Monday, April 11, 2005

Steyn on the CIA

Mark Steyn is very unhappy with the CIA, and for good reason. Link.
When you're trying to make sense of the bewildering array of Iraqi politicians who prospered in the January elections, a good rule of thumb is: Chances are they're guys who've been stiffed by the CIA.

President-to-be Talabani fell out with them a decade ago, when they pulled the plug on a U.S.-backed insurrection at 48 hours' notice and failed to pay the late cancellation fee. (...)

The CIA, as I wrote a couple of years back, now functions in the same relation to President Bush as Pakistan's ISI does to General Musharraf. In both cases, before the chief executive makes a routine request of his intelligence agency, he has to figure out whether they're going to use it as an opportunity to set him up, and if so how. For Musharraf, the problem is the significant faction in the ISI that would like to kill him. Fortunately for Bush, if anyone at the CIA launched a plot to kill him, they'd probably take out G. W. Bush, who runs a feed store in Idaho.

Consider, for example, the case of Ahmed Chalabi, head of the Iraqi National Congress. In the early '90s, the CIA set up the INC with Chalabi at the helm. Then they fell out with him and decided they preferred a rival group, the Iraqi National Accord, set up by Britain's MI6 and headed by an ex-Saddamite general whose plan to ''liberate'' Iraq involved getting rid of the big guy but then keeping the Baathist state pretty much intact. Well, fair enough. We're all entitled to change our minds, and it's just about conceivable the CIA ''analysts'' genuinely thought the Saddamite-coup approach had the better chance of success. But what's harder to excuse is the energy they devoted — for the best part of the subsequent decade — to trashing their own creation. Hardly a week went by without assiduous feeding of anti-INC stories to the press. (...)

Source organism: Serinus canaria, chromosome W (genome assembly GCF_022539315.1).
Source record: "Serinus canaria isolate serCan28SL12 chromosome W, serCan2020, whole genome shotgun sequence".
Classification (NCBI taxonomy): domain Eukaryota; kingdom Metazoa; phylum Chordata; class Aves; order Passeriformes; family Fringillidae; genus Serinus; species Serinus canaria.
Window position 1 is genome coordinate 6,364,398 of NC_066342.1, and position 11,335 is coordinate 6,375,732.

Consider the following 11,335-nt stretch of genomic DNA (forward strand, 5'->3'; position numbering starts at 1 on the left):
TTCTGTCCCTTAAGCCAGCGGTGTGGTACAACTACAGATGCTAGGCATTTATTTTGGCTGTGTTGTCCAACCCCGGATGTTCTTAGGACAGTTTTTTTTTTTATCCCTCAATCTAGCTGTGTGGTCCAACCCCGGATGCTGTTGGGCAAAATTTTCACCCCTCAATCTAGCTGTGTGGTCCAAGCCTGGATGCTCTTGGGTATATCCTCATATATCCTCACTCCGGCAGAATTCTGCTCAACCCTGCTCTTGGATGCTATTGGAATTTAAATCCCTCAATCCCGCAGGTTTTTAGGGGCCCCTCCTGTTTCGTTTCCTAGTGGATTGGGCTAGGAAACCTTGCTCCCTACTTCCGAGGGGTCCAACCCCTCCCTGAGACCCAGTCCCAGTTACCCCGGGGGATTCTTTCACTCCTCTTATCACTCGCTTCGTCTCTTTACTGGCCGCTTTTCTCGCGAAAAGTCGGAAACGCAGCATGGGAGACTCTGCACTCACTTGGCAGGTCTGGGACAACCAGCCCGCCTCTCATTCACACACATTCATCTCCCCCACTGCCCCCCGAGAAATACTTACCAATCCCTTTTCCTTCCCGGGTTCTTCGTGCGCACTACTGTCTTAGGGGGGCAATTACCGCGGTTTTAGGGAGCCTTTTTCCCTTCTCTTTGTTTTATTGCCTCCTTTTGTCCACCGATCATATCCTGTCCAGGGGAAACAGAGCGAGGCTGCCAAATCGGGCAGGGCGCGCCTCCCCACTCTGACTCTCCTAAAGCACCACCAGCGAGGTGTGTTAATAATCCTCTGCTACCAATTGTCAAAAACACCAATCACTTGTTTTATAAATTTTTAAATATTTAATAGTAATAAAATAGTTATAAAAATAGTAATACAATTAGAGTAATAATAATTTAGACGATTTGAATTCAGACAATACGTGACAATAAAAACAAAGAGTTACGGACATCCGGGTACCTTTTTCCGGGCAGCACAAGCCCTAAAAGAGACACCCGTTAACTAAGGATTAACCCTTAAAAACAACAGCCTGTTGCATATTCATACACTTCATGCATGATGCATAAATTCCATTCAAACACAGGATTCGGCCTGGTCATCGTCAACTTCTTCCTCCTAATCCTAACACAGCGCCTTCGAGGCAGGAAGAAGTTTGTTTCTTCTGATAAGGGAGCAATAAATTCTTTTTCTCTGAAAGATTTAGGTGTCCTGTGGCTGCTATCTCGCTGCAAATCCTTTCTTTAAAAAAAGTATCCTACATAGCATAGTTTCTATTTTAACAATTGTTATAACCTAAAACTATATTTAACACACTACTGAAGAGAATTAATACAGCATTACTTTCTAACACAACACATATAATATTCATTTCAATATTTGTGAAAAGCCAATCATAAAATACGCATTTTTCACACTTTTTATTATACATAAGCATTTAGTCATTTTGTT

(Y)ou'd think they might have been sufficiently chastened by the events of Sept. 11 to moderate at least their worst instincts. Instead, the CIA simply carried on business as usual — of which their ever more deranged Chalabi-bashing is merely the most obvious example. As we now know, it is not true to say ''Ahmed Chalabi Has Virtually No Backing.'' He came out pretty near the top in the January elections and he's a big player in Iraqi politics. But the CIA version — that he's some snake-oil salesman who pulled the wool over the Bush administration's eyes even though he has no support inside his own country — is now unshakeable. (...)

How about (...) they bulldozed Langley, and gave the CIA director 20,000 bucks to put all his agency's global ''analysis'' up on a blog — spook.com — and invite comments from readers around the world? It couldn't possibly be less informed than the CIA's decades-long record of incompetence in the Middle East.

The two largest failures of the Bush administration are (1) the failure to veto any spending bills, which led to run-away spending, and (2) the failure to fire anybody responsible after 9/11. The lousy job that the FBI did could be excused by Jamie Garelic's "Wall of Separation" that forbade the sharing of any information. However, the failure at the CIA was so typical of the organization that no excuses are possible. Not just the director should have been fired, but also everyone in the upper echelons who had anything to do with it, no matter how remote. We needed new people in there who were concerned with gathering and analyzing intelligence, not with bureaucratic turf wars, the only kind of war that the CIA appears capable of supporting.


Post a Comment

<< Home